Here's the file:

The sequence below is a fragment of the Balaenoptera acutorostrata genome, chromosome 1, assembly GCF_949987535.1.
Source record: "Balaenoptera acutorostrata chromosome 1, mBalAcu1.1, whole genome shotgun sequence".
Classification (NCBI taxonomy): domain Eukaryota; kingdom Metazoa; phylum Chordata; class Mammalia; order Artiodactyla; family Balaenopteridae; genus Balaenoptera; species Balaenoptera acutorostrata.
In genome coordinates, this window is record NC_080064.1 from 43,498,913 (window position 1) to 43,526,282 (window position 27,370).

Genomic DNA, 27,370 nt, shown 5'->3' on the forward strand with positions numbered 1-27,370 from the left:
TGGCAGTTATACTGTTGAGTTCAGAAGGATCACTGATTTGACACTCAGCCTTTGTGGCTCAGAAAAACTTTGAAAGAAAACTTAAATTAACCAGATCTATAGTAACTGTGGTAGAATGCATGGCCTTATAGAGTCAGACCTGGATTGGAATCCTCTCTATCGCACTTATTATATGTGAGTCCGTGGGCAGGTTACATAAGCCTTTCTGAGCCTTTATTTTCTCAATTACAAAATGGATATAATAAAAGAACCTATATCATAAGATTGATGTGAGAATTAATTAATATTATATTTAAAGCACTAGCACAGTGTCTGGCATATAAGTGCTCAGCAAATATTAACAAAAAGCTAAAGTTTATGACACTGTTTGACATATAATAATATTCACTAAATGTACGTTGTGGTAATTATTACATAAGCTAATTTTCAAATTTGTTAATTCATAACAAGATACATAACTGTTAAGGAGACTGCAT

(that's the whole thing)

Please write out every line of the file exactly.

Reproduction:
The sequence below is a fragment of the Balaenoptera acutorostrata genome, chromosome 1, assembly GCF_949987535.1.
Source record: "Balaenoptera acutorostrata chromosome 1, mBalAcu1.1, whole genome shotgun sequence".
Classification (NCBI taxonomy): domain Eukaryota; kingdom Metazoa; phylum Chordata; class Mammalia; order Artiodactyla; family Balaenopteridae; genus Balaenoptera; species Balaenoptera acutorostrata.
In genome coordinates, this window is record NC_080064.1 from 43,498,913 (window position 1) to 43,526,282 (window position 27,370).

Genomic DNA, 27,370 nt, shown 5'->3' on the forward strand with positions numbered 1-27,370 from the left:
TGGCAGTTATACTGTTGAGTTCAGAAGGATCACTGATTTGACACTCAGCCTTTGTGGCTCAGAAAAACTTTGAAAGAAAACTTAAATTAACCAGATCTATAGTAACTGTGGTAGAATGCATGGCCTTATAGAGTCAGACCTGGATTGGAATCCTCTCTATCGCACTTATTATATGTGAGTCCGTGGGCAGGTTACATAAGCCTTTCTGAGCCTTTATTTTCTCAATTACAAAATGGATATAATAAAAGAACCTATATCATAAGATTGATGTGAGAATTAATTAATATTATATTTAAAGCACTAGCACAGTGTCTGGCATATAAGTGCTCAGCAAATATTAACAAAAAGCTAAAGTTTATGACACTGTTTGACATATAATAATATTCACTAAATGTACGTTGTGGTAATTATTACATAAGCTAATTTTCAAATTTGTTAATTCATAACAAGATACATAACTGTTAAGGAGACTGCAT